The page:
A Sad Story by Ian Willey

Last time I saw him was just after our wedding when after ten years he’d dropped out of college for the nth and final time and was doing the same thing he did back in high school: delivering pizzas. He was even working at the same place. In fact, the manager was one of the kids who drove pizza with him back in the day. But that is not the story. The story he told was about a guy we both knew who graduated in the class below us who ordered a pizza which he, my friend, delivered. Him being a natural storyteller, whom everyone was sure would someday work for the New York Times, there’s no way I can tell it as well as he did. But here goes. The story is this. He had to deliver a couple of pizzas to the house of this guy we both knew back in high school but not all that well. He was just someone we saw at parties and football games. Anyway, the guy was then in his late twenties and had a job and a house and a family, unlike my friend who was still single and sleeping in his parent’s basement where he kept all his pot and illicit animé. My friend showed up at his house with the pizzas and recognized the guy immediately and he had this look on his face like hey, it’s me, and stood there waiting for the guy to look at him as the guy rummaged through his wallet for the money and then handed it over and took the pizzas and said thanks and shut the door on my friend’s face without looking at him once. My friend just stood there going huh? He was like hey the whole time with this big smile on his face but the guy didn’t even look up and see him as though he wasn’t even there. Isn’t that sad? I had to agree.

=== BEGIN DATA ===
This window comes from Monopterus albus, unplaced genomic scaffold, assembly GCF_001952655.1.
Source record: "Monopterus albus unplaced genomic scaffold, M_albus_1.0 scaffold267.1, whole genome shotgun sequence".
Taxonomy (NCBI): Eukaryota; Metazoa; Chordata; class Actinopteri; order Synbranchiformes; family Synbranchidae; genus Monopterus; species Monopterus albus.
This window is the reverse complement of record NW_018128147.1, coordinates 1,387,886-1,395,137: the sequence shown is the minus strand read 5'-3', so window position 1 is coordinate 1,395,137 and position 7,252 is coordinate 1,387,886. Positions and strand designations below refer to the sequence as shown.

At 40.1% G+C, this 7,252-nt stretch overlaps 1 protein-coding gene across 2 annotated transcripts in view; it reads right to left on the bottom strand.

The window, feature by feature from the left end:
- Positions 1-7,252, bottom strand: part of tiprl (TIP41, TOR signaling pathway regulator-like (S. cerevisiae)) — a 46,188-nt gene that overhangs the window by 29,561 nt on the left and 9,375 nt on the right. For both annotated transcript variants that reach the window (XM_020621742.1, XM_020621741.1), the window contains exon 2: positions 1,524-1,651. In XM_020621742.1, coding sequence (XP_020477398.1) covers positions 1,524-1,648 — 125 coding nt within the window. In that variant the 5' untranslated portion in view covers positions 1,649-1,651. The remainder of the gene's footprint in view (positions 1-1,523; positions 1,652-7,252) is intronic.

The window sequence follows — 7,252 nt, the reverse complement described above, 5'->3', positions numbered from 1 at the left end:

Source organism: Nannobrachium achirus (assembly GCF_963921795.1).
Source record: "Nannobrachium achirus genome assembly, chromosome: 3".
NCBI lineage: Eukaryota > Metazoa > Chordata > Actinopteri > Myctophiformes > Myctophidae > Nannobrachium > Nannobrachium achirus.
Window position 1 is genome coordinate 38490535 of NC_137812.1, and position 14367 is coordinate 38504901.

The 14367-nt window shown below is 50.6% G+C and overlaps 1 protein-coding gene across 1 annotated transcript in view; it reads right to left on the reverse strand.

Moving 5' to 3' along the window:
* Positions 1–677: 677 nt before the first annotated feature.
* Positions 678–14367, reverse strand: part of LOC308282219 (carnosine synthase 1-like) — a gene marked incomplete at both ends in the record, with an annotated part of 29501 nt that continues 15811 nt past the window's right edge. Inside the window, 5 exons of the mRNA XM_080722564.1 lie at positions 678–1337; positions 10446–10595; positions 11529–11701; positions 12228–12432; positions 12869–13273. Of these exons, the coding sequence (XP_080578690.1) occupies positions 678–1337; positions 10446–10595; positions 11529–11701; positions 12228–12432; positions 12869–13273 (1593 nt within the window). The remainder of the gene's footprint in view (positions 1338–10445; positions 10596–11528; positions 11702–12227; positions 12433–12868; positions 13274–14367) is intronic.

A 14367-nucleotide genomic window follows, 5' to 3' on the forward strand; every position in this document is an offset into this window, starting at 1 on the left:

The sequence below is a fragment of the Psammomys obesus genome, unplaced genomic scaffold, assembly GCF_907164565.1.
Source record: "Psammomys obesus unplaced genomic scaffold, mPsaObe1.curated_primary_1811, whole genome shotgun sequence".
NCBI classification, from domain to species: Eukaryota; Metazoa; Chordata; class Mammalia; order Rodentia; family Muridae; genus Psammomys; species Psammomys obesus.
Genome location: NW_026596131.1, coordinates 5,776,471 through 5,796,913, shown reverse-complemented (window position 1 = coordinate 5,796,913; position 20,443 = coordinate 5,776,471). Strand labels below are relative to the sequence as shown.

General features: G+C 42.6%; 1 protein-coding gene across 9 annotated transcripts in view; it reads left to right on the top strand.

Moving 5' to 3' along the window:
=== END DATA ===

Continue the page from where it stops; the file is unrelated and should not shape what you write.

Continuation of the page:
Ian Willey is a communications specialist residing in the inland sea area of Japan. He has published hundreds of short-form poems and his somewhat longer work has appeared in Dime Show Review, One Sentence Poems, and Mobius.

Photo by Kai Pilger